While working in Washington, D.C., he met Griffin, who was there for an internship while attending Boston University. They married in May 1981 and lived in the Auburndale section of Newton.
Mr. Sabatier was assistant director of the state Office of Handicapped Affairs in March 1982 when he decided he would no longer abide by a Delta Airlines policy that passengers using wheelchairs must sit on a blanket, rather than just the seat. The airline said it was for swifter evacuation in case of an emergency, but Mr. Sabatier believed the policy was Delta's way of preventing damage if disabled passengers had difficulty controlling their bladders.
Arrested on a disorderly conduct charge for refusing to sit on the blanket, he made more headlines when he was arraigned in East Boston District Court, which was not accessible to wheelchairs. He refused the judge's offer to have court officers carry him upstairs into the courtroom, and was arraigned in the hallway.
Within a month, Delta dropped its policy of placing blankets under passengers who use wheelchairs and paid Mr. Sabatier $2,500 to avoid a lawsuit. The disorderly conduct charge was dropped.
After working with the city commission in the late 1980s, Mr. Sabatier went to California, where he graduated from the University of San Diego School of Law in 1992. During his first year at law school, his wife had triplets: Charles, Caroline, and Danielle.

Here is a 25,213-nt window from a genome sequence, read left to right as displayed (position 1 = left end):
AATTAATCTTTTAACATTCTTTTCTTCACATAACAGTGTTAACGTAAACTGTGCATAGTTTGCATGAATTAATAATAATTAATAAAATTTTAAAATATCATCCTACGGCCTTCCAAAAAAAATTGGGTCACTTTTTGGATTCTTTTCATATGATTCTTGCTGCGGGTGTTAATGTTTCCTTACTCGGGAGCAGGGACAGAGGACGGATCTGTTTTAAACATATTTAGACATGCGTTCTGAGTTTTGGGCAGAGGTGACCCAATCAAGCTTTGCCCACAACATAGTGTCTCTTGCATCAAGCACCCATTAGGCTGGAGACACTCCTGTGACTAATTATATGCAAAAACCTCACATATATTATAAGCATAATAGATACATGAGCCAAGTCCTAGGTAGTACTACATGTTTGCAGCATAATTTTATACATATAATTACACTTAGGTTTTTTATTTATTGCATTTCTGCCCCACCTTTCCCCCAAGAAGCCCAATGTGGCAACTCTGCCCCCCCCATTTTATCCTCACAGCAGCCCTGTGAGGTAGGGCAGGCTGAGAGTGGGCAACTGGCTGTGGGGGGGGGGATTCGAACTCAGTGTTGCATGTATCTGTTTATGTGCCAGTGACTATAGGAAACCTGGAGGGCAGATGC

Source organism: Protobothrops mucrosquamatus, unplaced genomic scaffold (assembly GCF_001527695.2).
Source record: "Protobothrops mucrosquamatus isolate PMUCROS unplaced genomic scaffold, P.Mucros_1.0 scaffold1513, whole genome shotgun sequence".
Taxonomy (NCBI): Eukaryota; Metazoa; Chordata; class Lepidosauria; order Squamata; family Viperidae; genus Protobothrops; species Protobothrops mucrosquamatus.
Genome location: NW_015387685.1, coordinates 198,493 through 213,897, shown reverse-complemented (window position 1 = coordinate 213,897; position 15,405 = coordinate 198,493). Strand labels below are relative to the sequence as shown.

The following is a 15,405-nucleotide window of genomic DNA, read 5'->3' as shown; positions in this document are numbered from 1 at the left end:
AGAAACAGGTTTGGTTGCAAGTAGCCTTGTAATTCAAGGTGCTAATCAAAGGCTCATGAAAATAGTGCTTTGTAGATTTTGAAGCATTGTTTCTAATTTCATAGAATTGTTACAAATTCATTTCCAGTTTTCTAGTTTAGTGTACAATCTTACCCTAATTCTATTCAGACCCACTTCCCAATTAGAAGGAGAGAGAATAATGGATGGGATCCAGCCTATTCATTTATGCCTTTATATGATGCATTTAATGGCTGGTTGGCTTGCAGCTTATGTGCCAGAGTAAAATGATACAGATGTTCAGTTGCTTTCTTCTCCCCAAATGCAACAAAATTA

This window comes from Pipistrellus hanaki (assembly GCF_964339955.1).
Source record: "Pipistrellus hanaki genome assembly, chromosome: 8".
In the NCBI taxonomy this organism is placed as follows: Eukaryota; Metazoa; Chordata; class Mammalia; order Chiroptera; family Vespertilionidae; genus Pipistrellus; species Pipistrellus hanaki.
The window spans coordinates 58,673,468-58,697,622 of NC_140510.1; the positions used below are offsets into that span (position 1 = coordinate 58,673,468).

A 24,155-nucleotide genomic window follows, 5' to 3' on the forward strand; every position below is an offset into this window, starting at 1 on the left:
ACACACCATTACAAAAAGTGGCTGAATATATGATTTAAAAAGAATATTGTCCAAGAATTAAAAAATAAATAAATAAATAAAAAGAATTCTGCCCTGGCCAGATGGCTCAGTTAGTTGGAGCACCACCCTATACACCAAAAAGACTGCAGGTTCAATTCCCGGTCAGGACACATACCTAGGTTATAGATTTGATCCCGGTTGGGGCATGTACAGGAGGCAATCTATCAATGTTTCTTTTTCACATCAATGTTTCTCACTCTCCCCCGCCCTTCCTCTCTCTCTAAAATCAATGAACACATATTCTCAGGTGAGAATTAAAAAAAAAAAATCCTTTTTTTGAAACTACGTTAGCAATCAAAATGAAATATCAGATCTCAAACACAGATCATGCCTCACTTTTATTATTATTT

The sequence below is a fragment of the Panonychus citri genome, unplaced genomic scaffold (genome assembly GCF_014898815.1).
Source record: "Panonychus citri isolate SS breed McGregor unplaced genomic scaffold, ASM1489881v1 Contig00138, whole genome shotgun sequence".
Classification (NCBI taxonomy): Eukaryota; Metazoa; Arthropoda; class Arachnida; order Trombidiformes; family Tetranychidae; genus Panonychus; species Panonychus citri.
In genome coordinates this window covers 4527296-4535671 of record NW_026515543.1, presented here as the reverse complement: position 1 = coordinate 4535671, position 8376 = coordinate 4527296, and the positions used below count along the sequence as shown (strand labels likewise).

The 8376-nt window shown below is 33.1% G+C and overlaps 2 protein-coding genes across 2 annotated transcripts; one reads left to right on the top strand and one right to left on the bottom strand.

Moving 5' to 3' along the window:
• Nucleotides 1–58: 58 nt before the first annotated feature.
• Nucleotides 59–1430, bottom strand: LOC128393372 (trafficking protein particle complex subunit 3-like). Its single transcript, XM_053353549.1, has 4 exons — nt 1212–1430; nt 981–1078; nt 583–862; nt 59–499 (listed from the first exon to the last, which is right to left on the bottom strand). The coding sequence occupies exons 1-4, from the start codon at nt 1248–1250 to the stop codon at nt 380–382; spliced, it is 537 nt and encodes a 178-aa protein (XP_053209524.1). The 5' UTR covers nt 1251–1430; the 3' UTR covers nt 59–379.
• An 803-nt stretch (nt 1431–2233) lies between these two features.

"He always used to say he was the oldest disabled guy to have triplets the first year of law school and graduate on time," his wife said.
The family moved to Texas, where Mr. Sabatier worked on advocacy issues in the years after the federal Americans with Disabilities Act was enacted. In 1996, they settled in Wellesley, and Mr. Sabatier commuted to Washington for his job with the Labor Department, where part of his work involved veterans injured in Iraq and Afghanistan.
"He knew how they thought; he knew the kind of information they would need and the sequence in which they would need it," said his boss, Susan B. Parker, director of policy development in the Labor Department office. "He knew what those transitions meant."
"My husband talked with them about the three miracles in his life," Griffin said. "He'd say, 'My three miracles are, I got out of Vietnam alive, I met and married my wife, Peg, and we had my three children.' And he would tell them, 'You will have your miracles, too, but you have to go out there and find them.' "
In addition to his wife and children, Mr. Sabatier leaves his stepmother, Edith of Santa Fe, Texas; three sisters, Lisa of Santa Fe, Texas, and Sandy Saeed and Crystal Foreman, both of Dickinson, Texas; and two brothers, Mark and Michael, both of Dickinson.
A funeral Mass will be said at 11 a.m. Wednesday in St. John the Evangelist Church in Wellesley. Burial will be in Woodlawn Cemetery in Wellesley.
Paralyzed Veterans of America Member Honored by the Department of Transportation during ADA 20th Anniversary Celebration
by Lee Page
July 20, 2010—The late Charles (Charlie) J. Sabatier Jr. has been posthumously awarded the 2010 Universal Accessible Transportation Award. The award recognizes individuals who have helped make transportation accessible to everyone. The Hon. Ray LaHood, secretary, U.S. Department of Transportation, and Federal Transit administrator, Peter M. Rogoff paid tribute to Mr. Sabatier, and presented the award to Sabatier’s widow, Peggy Griffin, along with their three children, Charles, Caroline and Danielle.